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Contemporary western science lacks Black contribution. Improving Black representation in scientific fields requires a conscious effort to reject longstanding paradigms of white intellectual superiority.
The lack of Black voices in western science can be attributed to systems of racial inequality established during slavery and the implications of “scientific racism” pioneered by white scientists during the 18th and 19th centuries.
The institution of slavery began in the early 1600s, when African individuals were unwillingly captured, transported, and sold as property in North America and the West Indies. By and large, the philosophy of enslavement was justified by the belief that white people were at the top of the racial hierarchy and therefore a “superior” race.
This paradigm of Black inferiority was eventually falsely legitimized—and publicized—in pseudoscientific research known as “scientific racism,” which used false observations to confirm preconceived racialized ideas.
From Carolus Linnaeus—a Swedish taxonomist—who described the African race as cunning, phlegmatic, and ruled by impulse, to Samuel G. Morton, an American physician who argued that Black individuals had smaller brain sizes relative to white individuals, scientifically racist ideas implicitly stated the need for Black people to be controlled because of their falsely reported impulsivity, laziness, and inferior intellect.
Scientific racism fundamentally questioned the intellectual capabilities of Black individuals, and the absence of Black contribution in scientific spaces today speaks to the legacy of those previously held beliefs in academia. It’s thus important to recognize Black scientists who’ve influenced the progress of modern-day western science.
George Washington Carver, (1864-1943) was born into slavery and repeatedly faced racial discrimination throughout his life as a scientist and inventor. Nevertheless, Carver greatly contributed to the agricultural revolution by discovering innovative techniques to prevent soil depletion from excessive cotton growth and is widely considered one of the most influential black scientists of the 20th century.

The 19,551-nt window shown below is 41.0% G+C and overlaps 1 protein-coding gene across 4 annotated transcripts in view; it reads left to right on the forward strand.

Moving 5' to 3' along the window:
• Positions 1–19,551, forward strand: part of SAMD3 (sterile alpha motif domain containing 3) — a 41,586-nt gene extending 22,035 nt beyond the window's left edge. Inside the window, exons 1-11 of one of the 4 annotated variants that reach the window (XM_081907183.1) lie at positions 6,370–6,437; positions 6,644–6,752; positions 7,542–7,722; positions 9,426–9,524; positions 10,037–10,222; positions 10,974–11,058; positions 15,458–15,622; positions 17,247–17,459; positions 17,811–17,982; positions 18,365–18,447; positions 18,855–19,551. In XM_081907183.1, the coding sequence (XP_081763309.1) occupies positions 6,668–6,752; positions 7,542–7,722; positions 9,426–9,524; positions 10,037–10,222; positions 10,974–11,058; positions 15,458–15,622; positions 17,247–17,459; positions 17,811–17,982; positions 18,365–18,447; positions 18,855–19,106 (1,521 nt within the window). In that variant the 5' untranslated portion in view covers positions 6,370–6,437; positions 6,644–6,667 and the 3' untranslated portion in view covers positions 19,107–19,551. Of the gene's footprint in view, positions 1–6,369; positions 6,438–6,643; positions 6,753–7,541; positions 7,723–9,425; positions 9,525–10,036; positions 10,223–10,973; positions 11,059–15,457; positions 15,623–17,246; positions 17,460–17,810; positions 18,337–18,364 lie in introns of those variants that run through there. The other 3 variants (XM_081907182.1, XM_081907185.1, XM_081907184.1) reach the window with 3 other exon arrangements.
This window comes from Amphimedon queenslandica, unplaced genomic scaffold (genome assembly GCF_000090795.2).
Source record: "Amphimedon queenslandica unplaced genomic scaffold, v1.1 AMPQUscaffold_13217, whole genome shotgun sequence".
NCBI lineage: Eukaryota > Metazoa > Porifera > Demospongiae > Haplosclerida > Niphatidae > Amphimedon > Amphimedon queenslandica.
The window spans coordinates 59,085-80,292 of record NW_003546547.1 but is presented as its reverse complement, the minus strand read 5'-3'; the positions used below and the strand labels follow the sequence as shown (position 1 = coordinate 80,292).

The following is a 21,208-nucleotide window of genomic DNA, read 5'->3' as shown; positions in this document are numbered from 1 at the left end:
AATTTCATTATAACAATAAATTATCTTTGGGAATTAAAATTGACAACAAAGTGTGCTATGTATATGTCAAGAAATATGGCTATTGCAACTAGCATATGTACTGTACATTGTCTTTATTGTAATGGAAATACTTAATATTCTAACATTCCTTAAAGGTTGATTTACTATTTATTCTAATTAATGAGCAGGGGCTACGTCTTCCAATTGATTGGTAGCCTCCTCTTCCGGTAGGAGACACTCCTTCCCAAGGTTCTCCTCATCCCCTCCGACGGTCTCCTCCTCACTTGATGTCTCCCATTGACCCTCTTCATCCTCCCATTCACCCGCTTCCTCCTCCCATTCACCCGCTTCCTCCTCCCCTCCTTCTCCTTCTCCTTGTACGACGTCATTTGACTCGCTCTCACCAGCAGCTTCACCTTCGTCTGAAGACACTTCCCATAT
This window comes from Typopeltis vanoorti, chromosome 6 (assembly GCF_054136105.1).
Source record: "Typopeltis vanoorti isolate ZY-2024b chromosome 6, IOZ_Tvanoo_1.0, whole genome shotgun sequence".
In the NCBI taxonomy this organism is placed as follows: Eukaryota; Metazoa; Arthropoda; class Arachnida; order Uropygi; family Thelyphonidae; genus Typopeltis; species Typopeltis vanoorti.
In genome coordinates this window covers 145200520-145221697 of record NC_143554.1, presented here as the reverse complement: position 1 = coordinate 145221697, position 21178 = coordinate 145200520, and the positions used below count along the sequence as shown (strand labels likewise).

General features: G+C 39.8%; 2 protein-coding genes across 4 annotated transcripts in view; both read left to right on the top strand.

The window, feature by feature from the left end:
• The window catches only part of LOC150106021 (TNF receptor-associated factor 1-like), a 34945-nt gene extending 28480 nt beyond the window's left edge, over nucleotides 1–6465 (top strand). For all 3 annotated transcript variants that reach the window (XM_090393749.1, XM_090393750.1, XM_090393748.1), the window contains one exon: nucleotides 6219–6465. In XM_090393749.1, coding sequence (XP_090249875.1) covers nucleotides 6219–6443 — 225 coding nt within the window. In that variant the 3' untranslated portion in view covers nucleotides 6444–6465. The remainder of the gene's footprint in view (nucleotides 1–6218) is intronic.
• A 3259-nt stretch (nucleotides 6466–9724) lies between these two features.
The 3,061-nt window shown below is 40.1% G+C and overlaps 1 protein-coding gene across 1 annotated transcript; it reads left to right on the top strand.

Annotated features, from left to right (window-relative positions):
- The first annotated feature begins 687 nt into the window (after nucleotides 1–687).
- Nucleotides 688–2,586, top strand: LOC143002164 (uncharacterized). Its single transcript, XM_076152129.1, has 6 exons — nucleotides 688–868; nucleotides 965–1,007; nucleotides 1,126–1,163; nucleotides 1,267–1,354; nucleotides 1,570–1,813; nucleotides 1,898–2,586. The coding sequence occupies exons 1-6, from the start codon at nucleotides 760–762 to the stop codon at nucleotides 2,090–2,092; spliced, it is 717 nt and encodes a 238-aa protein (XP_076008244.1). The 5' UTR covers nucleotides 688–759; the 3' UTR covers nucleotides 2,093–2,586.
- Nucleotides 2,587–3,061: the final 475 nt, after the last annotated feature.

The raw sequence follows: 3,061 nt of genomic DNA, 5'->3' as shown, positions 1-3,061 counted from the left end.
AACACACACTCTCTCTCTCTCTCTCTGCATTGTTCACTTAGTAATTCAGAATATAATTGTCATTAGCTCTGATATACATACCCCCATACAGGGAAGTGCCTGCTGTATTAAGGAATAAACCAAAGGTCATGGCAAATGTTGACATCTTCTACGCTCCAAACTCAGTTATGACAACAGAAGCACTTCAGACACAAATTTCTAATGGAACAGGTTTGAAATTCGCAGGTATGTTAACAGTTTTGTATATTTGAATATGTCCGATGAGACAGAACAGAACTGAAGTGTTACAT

Dr. Daniel Hale Williams, (1856-1931) was the first African American to ever receive a medical degree. An advocate for lack civil rights, Williams was also the first doctor to found a hospital with an interracial staff, ultimately providing countless opportunities for Black healthcare workers where few had existed before.
Lewis Latimer, (1848-1928) was a prominent American draftsman and inventor who worked alongside Alexander Graham Bell and Thomas Edison to design and patent the telephone and the lightbulb. Latimer’s scientific contributions resulted in groundbreaking technological advancements in their time and set an example for aspiring Black inventors.
Acknowledging the contributions of Carver, Williams, and Latimer along with a growing list of highly successful 20th and 21st century scientists and intellectuals—including 16 Nobel Prize recipients—is an important step toward debunking the myth of white intellectual superiority.
As Frederick Douglass, a 19th century abolitionist and former slave once said, “The negro is a man […] scientific writers, not less than others, write to please, and even unconsciously themselves, to sacrifice what is true to what is popular […] what is fashionable now in our land is to exaggerate the differences between the negro and the European”.
Still relevant more than 100 years later, this quote serves as a challenge to modern science to overturn the normalcy of white superiority, accept and celebrate Black contributions in science, and push towards an equitable future.
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